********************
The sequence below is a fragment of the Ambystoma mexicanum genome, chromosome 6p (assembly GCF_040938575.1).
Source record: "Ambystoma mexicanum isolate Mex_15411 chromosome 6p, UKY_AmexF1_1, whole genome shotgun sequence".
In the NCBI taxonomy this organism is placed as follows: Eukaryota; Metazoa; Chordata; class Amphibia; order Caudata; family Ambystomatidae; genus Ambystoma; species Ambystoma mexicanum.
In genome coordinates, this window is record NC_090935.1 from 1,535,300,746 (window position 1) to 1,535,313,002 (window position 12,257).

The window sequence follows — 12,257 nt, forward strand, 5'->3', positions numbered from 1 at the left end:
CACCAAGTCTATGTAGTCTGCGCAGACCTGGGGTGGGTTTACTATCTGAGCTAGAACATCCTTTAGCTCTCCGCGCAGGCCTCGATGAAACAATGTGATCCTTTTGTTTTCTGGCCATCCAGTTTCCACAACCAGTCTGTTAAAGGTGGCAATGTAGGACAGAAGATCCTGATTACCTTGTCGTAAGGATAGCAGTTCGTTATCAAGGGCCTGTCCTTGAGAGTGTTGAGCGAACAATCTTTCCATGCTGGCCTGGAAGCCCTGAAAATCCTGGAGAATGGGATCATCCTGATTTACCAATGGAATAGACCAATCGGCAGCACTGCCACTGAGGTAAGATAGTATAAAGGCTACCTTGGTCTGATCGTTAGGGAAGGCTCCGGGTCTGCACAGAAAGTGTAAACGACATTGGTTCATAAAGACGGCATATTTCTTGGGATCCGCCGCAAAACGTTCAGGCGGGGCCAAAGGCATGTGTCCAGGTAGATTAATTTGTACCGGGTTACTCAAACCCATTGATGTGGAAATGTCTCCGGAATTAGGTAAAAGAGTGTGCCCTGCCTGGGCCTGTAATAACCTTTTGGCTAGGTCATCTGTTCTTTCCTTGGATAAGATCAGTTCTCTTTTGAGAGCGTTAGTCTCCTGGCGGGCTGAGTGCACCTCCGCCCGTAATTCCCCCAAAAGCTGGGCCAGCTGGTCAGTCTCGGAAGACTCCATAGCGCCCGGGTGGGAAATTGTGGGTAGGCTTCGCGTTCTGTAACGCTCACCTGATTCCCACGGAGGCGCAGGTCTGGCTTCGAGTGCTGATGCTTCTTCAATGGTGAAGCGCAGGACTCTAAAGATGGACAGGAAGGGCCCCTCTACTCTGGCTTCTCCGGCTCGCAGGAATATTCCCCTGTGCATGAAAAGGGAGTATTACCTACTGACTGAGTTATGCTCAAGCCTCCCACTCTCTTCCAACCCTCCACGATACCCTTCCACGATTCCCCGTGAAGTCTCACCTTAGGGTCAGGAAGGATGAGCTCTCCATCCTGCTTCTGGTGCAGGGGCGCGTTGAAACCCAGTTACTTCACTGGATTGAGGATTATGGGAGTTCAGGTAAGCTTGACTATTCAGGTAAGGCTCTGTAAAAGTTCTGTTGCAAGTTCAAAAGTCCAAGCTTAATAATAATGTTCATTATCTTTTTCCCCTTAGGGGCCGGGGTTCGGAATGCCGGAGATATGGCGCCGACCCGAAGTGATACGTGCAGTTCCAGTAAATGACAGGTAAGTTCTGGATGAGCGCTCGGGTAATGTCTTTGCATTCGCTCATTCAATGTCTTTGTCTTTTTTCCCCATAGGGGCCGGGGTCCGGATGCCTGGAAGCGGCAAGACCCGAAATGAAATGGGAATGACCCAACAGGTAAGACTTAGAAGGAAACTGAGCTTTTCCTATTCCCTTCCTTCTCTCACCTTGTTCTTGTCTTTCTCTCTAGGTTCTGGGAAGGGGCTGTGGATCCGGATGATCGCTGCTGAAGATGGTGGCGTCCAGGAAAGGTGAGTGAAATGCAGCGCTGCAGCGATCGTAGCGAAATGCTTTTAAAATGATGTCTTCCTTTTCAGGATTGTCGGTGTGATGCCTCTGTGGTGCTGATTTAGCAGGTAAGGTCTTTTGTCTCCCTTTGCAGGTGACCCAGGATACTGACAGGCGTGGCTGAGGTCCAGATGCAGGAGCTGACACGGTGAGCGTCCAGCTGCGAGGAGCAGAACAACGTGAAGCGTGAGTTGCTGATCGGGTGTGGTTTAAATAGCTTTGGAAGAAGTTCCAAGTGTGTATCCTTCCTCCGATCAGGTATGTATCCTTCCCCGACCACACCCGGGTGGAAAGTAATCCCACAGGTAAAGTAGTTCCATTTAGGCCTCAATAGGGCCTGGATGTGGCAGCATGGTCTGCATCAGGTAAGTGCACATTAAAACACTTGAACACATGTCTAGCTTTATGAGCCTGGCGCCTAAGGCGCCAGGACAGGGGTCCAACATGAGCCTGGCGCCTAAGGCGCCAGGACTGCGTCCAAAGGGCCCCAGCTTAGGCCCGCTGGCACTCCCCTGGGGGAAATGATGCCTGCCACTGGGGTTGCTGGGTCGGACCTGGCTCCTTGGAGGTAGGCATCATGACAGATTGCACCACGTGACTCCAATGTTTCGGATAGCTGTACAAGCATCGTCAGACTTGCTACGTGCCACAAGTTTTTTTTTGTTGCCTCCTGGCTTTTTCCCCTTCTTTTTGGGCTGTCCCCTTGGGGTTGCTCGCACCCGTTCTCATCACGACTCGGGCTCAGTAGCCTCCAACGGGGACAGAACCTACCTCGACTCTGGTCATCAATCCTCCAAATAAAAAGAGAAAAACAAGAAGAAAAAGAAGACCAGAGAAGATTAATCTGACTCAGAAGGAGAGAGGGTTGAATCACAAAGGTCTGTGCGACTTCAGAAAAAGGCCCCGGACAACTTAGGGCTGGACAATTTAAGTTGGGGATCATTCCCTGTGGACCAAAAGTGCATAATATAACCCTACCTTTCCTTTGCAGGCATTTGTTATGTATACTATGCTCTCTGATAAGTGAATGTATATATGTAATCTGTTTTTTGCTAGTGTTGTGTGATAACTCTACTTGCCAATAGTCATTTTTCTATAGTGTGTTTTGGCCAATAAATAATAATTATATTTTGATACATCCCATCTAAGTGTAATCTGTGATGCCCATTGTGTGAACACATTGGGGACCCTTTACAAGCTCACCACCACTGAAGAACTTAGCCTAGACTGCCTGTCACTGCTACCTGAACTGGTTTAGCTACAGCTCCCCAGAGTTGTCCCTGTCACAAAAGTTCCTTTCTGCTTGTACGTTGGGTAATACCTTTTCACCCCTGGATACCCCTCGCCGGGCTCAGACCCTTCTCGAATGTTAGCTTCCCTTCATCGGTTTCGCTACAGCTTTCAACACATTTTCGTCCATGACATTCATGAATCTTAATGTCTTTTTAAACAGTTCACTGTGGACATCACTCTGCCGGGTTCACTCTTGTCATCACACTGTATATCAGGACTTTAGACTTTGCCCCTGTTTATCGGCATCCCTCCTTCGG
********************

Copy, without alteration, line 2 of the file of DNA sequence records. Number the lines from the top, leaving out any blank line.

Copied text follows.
Source record: "Ambystoma mexicanum isolate Mex_15411 chromosome 6p, UKY_AmexF1_1, whole genome shotgun sequence".